Winter Storm Closes Federal Offices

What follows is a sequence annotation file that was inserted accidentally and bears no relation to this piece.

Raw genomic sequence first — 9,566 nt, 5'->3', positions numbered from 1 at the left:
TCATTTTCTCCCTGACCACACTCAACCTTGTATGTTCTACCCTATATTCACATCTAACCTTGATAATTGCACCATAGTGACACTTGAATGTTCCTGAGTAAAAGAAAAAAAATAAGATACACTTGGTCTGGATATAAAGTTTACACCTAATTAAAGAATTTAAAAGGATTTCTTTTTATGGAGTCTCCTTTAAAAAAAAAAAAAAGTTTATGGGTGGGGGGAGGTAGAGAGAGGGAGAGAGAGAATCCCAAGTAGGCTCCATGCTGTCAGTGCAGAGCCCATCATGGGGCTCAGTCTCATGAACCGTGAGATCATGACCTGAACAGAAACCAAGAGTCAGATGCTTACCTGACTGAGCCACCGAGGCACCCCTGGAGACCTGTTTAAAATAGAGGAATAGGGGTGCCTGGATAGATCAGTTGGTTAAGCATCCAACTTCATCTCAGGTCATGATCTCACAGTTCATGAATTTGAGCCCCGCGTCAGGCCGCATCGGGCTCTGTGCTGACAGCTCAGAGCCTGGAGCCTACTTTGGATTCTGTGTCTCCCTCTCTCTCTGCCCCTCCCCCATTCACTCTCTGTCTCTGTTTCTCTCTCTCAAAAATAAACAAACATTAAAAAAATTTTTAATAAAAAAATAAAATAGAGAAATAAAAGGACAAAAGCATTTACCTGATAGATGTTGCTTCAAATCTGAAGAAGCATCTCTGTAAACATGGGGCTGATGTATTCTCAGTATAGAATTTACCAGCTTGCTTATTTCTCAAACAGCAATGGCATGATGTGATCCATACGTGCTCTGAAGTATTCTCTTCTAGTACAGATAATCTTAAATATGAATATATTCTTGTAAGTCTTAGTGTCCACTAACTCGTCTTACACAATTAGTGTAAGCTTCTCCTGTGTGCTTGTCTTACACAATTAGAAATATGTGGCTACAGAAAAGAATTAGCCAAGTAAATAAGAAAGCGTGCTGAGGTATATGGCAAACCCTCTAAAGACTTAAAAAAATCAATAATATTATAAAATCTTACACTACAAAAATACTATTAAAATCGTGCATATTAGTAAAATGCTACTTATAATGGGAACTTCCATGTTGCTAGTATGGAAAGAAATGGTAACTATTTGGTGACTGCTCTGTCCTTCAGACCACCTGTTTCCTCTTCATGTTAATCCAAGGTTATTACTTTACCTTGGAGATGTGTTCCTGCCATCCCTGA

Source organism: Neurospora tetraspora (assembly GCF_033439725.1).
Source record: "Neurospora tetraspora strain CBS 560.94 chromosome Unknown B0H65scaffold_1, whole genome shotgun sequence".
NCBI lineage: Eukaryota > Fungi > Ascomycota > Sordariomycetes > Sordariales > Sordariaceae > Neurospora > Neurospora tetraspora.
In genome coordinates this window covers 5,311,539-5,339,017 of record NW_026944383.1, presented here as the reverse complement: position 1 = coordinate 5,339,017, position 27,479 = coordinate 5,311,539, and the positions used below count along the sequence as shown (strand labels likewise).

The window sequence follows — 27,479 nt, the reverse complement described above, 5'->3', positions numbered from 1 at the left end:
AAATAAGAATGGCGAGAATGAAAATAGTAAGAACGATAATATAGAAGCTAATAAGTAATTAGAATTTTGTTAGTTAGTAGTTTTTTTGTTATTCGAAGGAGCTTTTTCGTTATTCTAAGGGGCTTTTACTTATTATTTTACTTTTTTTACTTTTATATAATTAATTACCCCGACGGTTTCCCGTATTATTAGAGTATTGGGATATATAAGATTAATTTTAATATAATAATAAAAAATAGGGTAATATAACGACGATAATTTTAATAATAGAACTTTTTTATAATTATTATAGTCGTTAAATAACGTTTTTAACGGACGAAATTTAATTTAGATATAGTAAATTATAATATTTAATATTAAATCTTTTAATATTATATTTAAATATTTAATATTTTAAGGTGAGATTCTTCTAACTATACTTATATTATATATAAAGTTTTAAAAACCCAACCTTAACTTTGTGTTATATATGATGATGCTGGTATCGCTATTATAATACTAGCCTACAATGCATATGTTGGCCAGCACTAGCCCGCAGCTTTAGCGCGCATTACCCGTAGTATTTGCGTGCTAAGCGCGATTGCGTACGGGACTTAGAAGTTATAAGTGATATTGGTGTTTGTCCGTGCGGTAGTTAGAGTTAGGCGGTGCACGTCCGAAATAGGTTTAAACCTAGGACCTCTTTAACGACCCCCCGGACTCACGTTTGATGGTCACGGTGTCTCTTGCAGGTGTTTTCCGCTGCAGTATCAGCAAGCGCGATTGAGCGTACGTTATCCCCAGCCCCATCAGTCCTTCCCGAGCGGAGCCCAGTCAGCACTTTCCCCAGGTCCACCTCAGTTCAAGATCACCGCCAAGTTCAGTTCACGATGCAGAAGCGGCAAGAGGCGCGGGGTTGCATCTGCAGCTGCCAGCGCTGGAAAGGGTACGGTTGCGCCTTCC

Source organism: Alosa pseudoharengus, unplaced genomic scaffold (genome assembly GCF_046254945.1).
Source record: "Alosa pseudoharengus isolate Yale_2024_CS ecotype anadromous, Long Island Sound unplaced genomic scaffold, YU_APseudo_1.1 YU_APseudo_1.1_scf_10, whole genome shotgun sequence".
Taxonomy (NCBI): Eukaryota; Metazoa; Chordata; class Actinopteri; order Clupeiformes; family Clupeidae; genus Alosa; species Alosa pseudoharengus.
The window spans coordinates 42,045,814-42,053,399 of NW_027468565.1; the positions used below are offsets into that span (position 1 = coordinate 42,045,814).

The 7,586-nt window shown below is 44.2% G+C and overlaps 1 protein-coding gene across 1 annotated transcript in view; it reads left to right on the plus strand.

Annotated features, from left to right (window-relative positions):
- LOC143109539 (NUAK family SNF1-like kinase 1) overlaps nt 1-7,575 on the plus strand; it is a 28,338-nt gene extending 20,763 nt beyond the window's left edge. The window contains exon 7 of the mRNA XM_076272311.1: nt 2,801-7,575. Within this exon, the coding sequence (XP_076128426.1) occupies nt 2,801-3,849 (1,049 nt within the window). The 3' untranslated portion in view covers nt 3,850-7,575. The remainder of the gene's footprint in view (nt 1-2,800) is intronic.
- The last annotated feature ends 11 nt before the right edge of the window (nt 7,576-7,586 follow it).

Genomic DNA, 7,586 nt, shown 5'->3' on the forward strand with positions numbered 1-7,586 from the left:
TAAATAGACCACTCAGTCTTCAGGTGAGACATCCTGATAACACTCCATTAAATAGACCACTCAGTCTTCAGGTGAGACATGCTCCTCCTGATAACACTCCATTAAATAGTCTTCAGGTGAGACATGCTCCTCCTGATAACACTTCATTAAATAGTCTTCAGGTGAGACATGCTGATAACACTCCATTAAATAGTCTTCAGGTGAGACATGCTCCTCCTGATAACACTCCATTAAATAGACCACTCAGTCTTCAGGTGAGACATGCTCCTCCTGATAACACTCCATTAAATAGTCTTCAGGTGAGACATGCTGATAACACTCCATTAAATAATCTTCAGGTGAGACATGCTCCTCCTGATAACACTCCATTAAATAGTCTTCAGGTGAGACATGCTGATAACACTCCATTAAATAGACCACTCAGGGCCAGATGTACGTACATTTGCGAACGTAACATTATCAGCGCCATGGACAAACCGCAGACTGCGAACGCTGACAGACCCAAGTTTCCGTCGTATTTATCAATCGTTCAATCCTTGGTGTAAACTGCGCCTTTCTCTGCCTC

A raging winter storm that began in the western US but really took on a new life in the Southeast is closing some federal offices in Washington D.C., today.\r\n   The USDA appears to be open, however, with weekly export sales already released.  Its long-term Baseline figures are scheduled for later this morning.  Federal Reserve Chair Janet Yellen’s comments before the Senate Banking Committee this morning have been cancelled, according to news reports.  No new date has been set.\r\n   The storm already has locked parts of Georgia and the Carolinas in ice and snow, bringing down trees and power lines and snarling highways.  Rail service in such conditions also is next to impossible, and thousands of US flights have been cancelled.\r\n   This National Weather Service map shows the storm’s progress over the last 24 hours as a high pressure system moves out of New England and into the Atlantic Ocean, allowing a strong low pressure system to sweep up the coast and pull Atlantic moisture into the cold air that is behind it.\r\n   As consumers there hunker down for the storm and its aftermath, meat consumption could be hit.  The storm is taking place over the Valentine’s Day observance, which has become a take-her-out-to-dinner kind of celebration.  If roads are blocked and the power is out, restaurants of all kinds lose meals served and income.\r\n   The storm also may close pork and poultry processing facilities in the area for a day or two, backing up production and lowering farm prices, especially for hogs.\r\n   Meanwhile, grain and soybean markets continue to wait for fresh news to guide price direction.  The USDA Wednesday announced that China had cancelled 272,000 tonnes of old-crop soybeans while at the same time announcing a sale of 240,000 tonnes of new-crop to China.\r\n   More old-crop cancellations are expected since last week’s total US soybean commitments exceeded the USDA’s revised soybean export forecast by 1.9 million tonnes.\r\n   Corn traders continue to await an Environmental Protection Agency ruling on the ethanol mandate.  Currently, ethanol production is right on target to hit the USDA’s estimate, and plant margins are thought to be very profitable.  Many traders think a lower EPA fuel mandate at this time would do little to curb corn used for fuel because of the margin.\r\n   No cash cattle trading was reported in the Plains Wednesday, as the Feb Live Cattle futures contract set a two-week high and then retreated to close lower.  Weaker boxed-beef prices, despite lower slaughter rates, and technical profit taking were cited for the decline.  Ideas of storm-ravaged beef demand in the short term also may have played a role.\r\n   Overnight futures trade was a little higher, however, possibly the result of bargain buying.\r\n   Only very light fed cattle trading was reported in the Plains last week at $141 live and $225 dressed.  This left packers with fewer cattle to slaughter, but it also backed up cattle in the feedlots.\r\n   Packer bids were reported Wednesday at $138 to $140 per cwt in the South Plains, down from trial-balloon bids at a steady $141 on Tuesday, as futures sank.  Asking prices were holding around $144.\r\n   The USDA’s boxed-beef cutout fell Wednesday with choice down $1.09 per cwt at $208.05 and select off $0.53 at $207.63.  The choice/select spread narrowed to $0.42, but there were 217 loads of fabricated product sold into the spot market.\r\n   The CME Feeder Cattle Cash Index for the seven days ended Tuesday is $169.60, up $0.27, while the March futures contract settled Wednesday at $168.50, down $0.27.\r\n